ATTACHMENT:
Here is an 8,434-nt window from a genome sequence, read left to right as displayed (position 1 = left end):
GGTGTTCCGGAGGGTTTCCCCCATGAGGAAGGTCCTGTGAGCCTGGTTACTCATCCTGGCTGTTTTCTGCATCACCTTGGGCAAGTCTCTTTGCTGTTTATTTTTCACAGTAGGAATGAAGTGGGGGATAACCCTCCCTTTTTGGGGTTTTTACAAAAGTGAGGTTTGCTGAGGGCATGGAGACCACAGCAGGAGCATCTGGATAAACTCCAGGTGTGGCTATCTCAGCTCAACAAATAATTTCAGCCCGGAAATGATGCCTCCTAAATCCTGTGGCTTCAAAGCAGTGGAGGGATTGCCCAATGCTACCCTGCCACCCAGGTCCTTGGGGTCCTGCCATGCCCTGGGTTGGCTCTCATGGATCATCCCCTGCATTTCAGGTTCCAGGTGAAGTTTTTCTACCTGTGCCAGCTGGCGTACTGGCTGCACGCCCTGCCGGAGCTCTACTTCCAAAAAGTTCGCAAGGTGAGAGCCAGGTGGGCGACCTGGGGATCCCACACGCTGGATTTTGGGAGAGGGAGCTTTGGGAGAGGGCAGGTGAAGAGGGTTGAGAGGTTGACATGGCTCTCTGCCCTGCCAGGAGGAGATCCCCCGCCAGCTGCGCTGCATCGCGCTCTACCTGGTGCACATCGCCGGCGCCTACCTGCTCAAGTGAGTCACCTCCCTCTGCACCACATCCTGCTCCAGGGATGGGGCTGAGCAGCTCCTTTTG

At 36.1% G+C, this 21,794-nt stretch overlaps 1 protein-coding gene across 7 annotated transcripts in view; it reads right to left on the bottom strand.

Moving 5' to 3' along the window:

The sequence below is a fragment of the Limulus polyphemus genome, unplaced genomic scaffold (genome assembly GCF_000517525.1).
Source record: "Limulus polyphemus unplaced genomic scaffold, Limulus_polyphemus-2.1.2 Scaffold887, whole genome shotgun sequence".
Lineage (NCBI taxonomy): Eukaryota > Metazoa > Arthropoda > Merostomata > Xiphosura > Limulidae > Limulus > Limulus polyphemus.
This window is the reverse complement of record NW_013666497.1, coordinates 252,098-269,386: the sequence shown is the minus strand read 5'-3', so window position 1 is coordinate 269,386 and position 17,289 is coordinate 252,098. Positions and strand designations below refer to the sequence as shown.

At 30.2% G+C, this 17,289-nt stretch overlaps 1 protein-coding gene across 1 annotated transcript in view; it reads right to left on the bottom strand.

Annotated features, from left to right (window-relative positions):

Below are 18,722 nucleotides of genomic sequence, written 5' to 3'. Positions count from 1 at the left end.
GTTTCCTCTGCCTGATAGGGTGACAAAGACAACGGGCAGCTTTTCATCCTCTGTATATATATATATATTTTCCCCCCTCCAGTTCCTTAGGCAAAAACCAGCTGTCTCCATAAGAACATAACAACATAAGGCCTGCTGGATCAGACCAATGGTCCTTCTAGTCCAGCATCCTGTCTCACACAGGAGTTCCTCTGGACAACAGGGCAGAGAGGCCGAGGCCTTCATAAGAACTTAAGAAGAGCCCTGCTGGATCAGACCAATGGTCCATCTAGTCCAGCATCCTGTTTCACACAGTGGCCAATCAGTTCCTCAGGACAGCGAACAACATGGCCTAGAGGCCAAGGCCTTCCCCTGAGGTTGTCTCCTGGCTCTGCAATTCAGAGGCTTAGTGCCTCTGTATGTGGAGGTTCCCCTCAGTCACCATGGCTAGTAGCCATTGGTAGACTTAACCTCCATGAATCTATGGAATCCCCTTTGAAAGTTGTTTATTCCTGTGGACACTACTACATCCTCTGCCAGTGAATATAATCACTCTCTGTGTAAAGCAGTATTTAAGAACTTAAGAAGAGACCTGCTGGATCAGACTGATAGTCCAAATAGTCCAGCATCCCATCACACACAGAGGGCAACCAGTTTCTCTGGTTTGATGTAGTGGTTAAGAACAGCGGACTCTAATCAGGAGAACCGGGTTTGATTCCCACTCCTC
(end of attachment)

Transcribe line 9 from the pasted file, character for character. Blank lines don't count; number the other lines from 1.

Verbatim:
At 30.2% G+C, this 17,289-nt stretch overlaps 1 protein-coding gene across 1 annotated transcript in view; it reads right to left on the bottom strand.